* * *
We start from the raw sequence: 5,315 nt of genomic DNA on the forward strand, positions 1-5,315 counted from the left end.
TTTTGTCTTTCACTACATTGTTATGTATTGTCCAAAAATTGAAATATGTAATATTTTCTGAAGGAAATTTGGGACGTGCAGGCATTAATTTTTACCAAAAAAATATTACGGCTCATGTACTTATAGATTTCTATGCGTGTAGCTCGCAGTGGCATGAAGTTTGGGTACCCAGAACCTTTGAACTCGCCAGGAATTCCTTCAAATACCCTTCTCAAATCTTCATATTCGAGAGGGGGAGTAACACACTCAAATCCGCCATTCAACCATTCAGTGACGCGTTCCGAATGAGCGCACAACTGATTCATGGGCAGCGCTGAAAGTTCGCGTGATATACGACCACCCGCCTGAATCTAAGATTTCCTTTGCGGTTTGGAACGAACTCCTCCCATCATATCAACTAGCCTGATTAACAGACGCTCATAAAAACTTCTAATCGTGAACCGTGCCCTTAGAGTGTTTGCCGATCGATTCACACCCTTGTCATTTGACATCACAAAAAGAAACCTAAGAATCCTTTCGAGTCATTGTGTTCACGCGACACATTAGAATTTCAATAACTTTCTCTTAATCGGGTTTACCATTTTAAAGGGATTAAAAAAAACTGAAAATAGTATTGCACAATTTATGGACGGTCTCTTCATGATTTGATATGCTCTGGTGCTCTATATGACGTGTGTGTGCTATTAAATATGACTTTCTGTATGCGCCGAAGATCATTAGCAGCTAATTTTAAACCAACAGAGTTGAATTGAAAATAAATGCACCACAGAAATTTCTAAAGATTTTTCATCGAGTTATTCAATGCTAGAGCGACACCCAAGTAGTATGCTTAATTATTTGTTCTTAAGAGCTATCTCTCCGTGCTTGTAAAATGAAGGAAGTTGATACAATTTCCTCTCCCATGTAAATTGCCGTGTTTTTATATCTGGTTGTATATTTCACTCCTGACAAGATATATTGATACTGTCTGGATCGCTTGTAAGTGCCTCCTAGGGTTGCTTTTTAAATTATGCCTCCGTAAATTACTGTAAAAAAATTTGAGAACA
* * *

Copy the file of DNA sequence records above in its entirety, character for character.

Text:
We start from the raw sequence: 5,315 nt of genomic DNA on the forward strand, positions 1-5,315 counted from the left end.
TTTTGTCTTTCACTACATTGTTATGTATTGTCCAAAAATTGAAATATGTAATATTTTCTGAAGGAAATTTGGGACGTGCAGGCATTAATTTTTACCAAAAAAATATTACGGCTCATGTACTTATAGATTTCTATGCGTGTAGCTCGCAGTGGCATGAAGTTTGGGTACCCAGAACCTTTGAACTCGCCAGGAATTCCTTCAAATACCCTTCTCAAATCTTCATATTCGAGAGGGGGAGTAACACACTCAAATCCGCCATTCAACCATTCAGTGACGCGTTCCGAATGAGCGCACAACTGATTCATGGGCAGCGCTGAAAGTTCGCGTGATATACGACCACCCGCCTGAATCTAAGATTTCCTTTGCGGTTTGGAACGAACTCCTCCCATCATATCAACTAGCCTGATTAACAGACGCTCATAAAAACTTCTAATCGTGAACCGTGCCCTTAGAGTGTTTGCCGATCGATTCACACCCTTGTCATTTGACATCACAAAAAGAAACCTAAGAATCCTTTCGAGTCATTGTGTTCACGCGACACATTAGAATTTCAATAACTTTCTCTTAATCGGGTTTACCATTTTAAAGGGATTAAAAAAAACTGAAAATAGTATTGCACAATTTATGGACGGTCTCTTCATGATTTGATATGCTCTGGTGCTCTATATGACGTGTGTGTGCTATTAAATATGACTTTCTGTATGCGCCGAAGATCATTAGCAGCTAATTTTAAACCAACAGAGTTGAATTGAAAATAAATGCACCACAGAAATTTCTAAAGATTTTTCATCGAGTTATTCAATGCTAGAGCGACACCCAAGTAGTATGCTTAATTATTTGTTCTTAAGAGCTATCTCTCCGTGCTTGTAAAATGAAGGAAGTTGATACAATTTCCTCTCCCATGTAAATTGCCGTGTTTTTATATCTGGTTGTATATTTCACTCCTGACAAGATATATTGATACTGTCTGGATCGCTTGTAAGTGCCTCCTAGGGTTGCTTTTTAAATTATGCCTCCGTAAATTACTGTAAAAAAATTTGAGAACA